In the mean time there was no doubt of one thing—they kept an infamous bad watch. If it had been Silver and his lads that were now creeping in on them not a soul would have seen daybreak. That was what it was, thought I, to have the captain wounded; and again I blamed myself sharply for leaving them in that danger with so few to mount guard.
By this time I had got to the door and stood up. All was dark within, so that I could distinguish nothing by the eye. As for sounds, there was the steady drone of the snorers, and a small occasional noise, a flickering or pecking that I could in no way account for.
With my arms before me I walked steadily in. I should lie down in my own place (I thought, with a silent chuckle) and enjoy their faces when they found me in the morning.
My foot struck something yielding—it was a sleeper's leg; and he turned and groaned, but without awaking.
And then, all of a sudden, a shrill voice broke forth out of the darkness:
"Pieces of eight! pieces of eight! pieces of eight! pieces of eight! pieces of eight!" and so forth, without pause or change, like the clacking of a tiny mill.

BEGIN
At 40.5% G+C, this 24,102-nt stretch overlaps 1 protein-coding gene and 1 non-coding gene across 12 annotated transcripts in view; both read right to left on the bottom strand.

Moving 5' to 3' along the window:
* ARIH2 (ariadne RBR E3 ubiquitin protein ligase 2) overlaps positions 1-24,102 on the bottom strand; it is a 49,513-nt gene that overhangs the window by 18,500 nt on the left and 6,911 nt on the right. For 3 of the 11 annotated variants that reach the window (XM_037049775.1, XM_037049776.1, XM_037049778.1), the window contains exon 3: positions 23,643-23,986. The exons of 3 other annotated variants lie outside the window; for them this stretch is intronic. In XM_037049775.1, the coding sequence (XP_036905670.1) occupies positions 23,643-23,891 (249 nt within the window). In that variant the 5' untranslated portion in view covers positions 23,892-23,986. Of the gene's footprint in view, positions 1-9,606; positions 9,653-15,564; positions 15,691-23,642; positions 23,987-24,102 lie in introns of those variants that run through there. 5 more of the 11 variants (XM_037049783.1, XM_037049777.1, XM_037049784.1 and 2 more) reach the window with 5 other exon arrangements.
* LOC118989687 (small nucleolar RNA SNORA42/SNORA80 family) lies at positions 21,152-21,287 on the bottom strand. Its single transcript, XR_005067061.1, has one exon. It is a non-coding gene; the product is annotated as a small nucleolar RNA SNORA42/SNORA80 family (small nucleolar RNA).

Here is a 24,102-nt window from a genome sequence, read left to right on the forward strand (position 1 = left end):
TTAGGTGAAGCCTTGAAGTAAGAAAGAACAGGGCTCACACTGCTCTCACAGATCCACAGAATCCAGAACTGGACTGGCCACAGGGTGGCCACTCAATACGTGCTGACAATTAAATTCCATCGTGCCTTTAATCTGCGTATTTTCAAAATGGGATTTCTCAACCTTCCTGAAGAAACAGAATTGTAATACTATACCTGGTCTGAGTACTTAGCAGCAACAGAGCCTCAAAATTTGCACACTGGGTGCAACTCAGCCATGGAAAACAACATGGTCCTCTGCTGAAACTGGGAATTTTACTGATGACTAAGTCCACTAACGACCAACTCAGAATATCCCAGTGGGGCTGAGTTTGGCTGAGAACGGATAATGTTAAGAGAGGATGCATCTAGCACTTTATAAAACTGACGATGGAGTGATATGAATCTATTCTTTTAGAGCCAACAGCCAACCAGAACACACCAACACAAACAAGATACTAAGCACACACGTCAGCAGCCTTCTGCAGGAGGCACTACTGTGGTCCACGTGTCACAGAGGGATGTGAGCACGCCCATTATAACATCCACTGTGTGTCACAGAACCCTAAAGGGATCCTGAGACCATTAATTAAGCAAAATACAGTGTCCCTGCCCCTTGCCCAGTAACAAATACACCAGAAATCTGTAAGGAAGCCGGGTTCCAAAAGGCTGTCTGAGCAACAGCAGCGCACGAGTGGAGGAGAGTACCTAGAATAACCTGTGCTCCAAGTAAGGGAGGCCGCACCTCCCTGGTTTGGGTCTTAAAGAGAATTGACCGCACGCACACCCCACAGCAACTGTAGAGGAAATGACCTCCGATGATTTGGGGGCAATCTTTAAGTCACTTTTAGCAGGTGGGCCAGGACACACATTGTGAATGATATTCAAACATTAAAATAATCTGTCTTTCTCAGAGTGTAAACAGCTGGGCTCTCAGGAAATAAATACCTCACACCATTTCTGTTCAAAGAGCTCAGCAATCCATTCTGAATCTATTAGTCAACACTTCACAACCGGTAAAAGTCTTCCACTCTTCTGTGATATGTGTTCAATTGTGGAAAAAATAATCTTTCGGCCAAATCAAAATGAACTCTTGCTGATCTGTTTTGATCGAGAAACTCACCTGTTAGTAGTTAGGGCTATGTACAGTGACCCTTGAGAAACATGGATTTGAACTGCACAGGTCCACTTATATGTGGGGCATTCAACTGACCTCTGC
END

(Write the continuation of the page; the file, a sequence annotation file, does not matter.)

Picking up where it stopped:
Silver's green parrot, Captain Flint! It was she whom I had heard pecking at a piece of bark; it was she, keeping better watch than any human being, who thus announced my arrival with her wearisome refrain.
I had no time left me to recover. At the sharp, clipping tone of the parrot the sleepers awoke and sprang up; and with a mighty oath the voice of Silver cried:
I turned to run, struck violently against one person, recoiled, and ran full into the arms of a second, who, for his part, closed upon and held me tight.
"Bring a torch, Dick," said Silver, when my capture was thus assured.
And one of the men left the log house and presently returned with a lighted brand.